Around 6 p.m. Thursday, residents near Skyline Boulevard in the San Francisco suburb of San Bruno felt a massive shake in the ground beneath them. Some assumed it to be an earthquake, while others thought, being located near an airport, that a plane might have crashed. What really took place was a catastrophic explosion at the nearby Pacific Gas & Electric plant. PG&E has confirmed that the explosion was triggered by a ruptured gas line.
Gas Line Explosion Stuns Residents
KTLA News reports that the explosion “caused massive fireballs” that shot through the San Bruno neighborhood and quickly produced a colossal fire that roared through the area. The Bay Citizen says residents describe the explosion as “a roaring sound like that of a jet engine followed by an enormous thud.” Upon visiting the area of the blast, photo journalist Don Ford said the explosion left a crater 15-feet deep with a radius of 40 to 50 feet.
Throughout the night, the notorious winds of San Bruno fed the flames as firefighters worked to get the massive fire under control. Fox News reports that the fire department had to bring in water from other areas because the explosion destroyed water lines. Kelly Huston, from California Emergency Management, stated that at 10 p.m. Thursday, “the flames were 50% contained and the leaking gas lines capped.”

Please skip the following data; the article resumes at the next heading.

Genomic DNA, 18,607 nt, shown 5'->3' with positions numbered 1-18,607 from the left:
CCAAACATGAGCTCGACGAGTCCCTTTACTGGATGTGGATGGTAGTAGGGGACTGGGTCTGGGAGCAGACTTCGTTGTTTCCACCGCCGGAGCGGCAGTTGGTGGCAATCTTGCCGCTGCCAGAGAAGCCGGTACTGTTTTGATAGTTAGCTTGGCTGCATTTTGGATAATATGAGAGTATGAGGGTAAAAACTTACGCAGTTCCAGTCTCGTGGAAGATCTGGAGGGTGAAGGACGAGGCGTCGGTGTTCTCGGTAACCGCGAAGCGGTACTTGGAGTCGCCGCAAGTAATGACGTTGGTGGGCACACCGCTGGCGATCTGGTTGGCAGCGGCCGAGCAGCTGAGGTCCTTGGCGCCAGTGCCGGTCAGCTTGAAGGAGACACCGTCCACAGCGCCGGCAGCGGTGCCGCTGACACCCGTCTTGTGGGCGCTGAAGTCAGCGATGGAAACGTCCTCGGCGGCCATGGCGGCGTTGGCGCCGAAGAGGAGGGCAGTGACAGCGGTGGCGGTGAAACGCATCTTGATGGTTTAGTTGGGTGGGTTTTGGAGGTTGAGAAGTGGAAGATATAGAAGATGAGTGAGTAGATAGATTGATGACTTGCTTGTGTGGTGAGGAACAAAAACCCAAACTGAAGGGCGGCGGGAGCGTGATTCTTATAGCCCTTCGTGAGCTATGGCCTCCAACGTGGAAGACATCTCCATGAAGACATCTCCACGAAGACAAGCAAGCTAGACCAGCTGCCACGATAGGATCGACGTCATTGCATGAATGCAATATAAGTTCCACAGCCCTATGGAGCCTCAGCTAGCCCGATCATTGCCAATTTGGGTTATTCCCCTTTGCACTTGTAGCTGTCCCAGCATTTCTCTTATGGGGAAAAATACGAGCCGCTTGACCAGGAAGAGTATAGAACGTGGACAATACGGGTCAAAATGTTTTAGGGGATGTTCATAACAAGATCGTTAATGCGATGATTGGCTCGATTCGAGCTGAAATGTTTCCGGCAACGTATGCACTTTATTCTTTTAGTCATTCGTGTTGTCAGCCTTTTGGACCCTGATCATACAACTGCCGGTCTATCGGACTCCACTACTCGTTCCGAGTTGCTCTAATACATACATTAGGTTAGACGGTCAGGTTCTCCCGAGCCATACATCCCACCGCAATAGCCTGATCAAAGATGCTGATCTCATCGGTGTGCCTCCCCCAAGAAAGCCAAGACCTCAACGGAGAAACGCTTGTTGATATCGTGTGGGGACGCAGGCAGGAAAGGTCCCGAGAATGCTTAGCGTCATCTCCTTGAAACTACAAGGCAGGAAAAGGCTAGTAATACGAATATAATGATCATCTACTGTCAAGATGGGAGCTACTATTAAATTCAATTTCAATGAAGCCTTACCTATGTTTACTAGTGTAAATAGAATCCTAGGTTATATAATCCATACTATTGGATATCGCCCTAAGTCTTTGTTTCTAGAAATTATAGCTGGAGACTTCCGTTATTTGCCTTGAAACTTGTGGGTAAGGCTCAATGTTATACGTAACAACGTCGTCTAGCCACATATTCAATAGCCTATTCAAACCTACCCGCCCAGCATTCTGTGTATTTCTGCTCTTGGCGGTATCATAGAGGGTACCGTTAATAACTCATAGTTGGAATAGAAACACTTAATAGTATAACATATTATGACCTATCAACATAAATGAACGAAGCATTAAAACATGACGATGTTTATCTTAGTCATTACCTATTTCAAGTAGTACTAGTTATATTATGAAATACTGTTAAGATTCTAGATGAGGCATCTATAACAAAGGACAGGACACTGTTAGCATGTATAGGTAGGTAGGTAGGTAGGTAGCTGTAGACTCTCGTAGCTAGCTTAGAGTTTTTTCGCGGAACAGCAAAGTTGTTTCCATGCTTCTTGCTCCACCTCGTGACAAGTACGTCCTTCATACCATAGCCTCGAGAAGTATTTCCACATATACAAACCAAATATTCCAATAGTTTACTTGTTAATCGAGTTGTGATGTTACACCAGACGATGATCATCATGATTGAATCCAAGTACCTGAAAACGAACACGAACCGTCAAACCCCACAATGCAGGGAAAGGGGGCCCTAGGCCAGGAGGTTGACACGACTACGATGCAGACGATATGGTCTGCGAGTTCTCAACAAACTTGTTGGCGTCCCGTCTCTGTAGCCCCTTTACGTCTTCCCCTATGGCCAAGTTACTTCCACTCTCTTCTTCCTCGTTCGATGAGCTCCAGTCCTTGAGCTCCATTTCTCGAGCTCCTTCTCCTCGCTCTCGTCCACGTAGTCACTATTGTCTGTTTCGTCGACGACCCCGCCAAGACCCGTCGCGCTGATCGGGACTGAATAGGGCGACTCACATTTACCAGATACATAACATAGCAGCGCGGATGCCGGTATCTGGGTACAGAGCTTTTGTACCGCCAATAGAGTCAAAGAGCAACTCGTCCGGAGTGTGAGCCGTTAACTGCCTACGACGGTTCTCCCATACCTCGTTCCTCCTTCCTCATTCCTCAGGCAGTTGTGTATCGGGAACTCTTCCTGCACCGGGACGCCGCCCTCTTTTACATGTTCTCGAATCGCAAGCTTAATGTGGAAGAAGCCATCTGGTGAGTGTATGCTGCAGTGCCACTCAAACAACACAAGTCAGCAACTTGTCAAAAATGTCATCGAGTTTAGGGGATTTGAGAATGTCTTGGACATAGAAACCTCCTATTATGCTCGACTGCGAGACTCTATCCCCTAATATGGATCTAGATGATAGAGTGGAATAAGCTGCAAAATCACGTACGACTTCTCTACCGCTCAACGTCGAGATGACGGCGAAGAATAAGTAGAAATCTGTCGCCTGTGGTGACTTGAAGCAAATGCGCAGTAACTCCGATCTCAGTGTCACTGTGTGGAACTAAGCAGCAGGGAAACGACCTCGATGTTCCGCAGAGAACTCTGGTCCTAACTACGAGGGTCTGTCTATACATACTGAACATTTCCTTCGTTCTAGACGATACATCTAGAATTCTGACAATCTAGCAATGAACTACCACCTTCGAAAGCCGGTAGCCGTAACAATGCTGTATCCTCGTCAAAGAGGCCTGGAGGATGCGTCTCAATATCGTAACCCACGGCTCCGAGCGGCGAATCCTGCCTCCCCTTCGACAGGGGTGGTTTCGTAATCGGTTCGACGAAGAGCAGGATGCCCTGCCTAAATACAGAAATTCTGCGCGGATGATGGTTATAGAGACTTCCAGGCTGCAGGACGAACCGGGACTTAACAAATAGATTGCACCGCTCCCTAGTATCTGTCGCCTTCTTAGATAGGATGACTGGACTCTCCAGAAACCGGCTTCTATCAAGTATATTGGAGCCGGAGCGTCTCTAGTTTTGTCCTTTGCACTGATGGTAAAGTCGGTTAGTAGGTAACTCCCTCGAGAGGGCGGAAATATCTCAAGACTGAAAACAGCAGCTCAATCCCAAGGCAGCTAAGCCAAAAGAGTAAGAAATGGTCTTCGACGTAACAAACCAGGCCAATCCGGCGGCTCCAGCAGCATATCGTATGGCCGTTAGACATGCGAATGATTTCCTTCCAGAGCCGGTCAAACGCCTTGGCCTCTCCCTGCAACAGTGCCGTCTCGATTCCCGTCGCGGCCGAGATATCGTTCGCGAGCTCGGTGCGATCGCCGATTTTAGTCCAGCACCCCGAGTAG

As of the early hours of Friday morning, 53 homes have been destroyed and over 150 are estimated to be damaged. So far, three deaths have been confirmed, as well as many injuries. Hospitals around the area went on triage alert and have been treating incoming patients with burns and smoke inhalation, some cases critical.
Hundreds of Workers & Volunteers Race to Help Victims
With so many residents being evacuated, most with only a moment’s notice, chaos certainly abounds. But, admirably, city officials and volunteers have all pitched in to make the disaster as easy as possible for the victims and prevent further damage. Bay Hill Shopping Mall has been set up as a temporary command center, while local recreation centers and senior centers are serving as shelters for evacuated residents.
Mary McMillan of the San Mateo Office of Emergency Services praised their local Red Cross for immediate action to help victims who have now lost their homes and many others searching for loved ones and shelter. McMillan also spoke her gratitude for Safeway, a local grocery store that quickly stepped up to provide food for the shelters quickly filling with evacuated residents. Animal Control officers and volunteers are setting out first thing Friday morning to search for and rescue trapped pets. McMillan also said area churches have not hesitated to provide any help and support possible to the victims.
Residents: Call The Local Red Cross for Help
To find loved ones separated during the fire or request help, McMillan urges evacuees and their families to call the local Red Cross Disaster Help Line at (650) 259-1750. While so many dedicated people have willingly rolled up their sleeves to help, this is still sure to be the beginning of a long and painful recovery and rebuilding process. But McMillan feels confident in their combined efforts to help those devastated by the disaster in the weeks and months to come.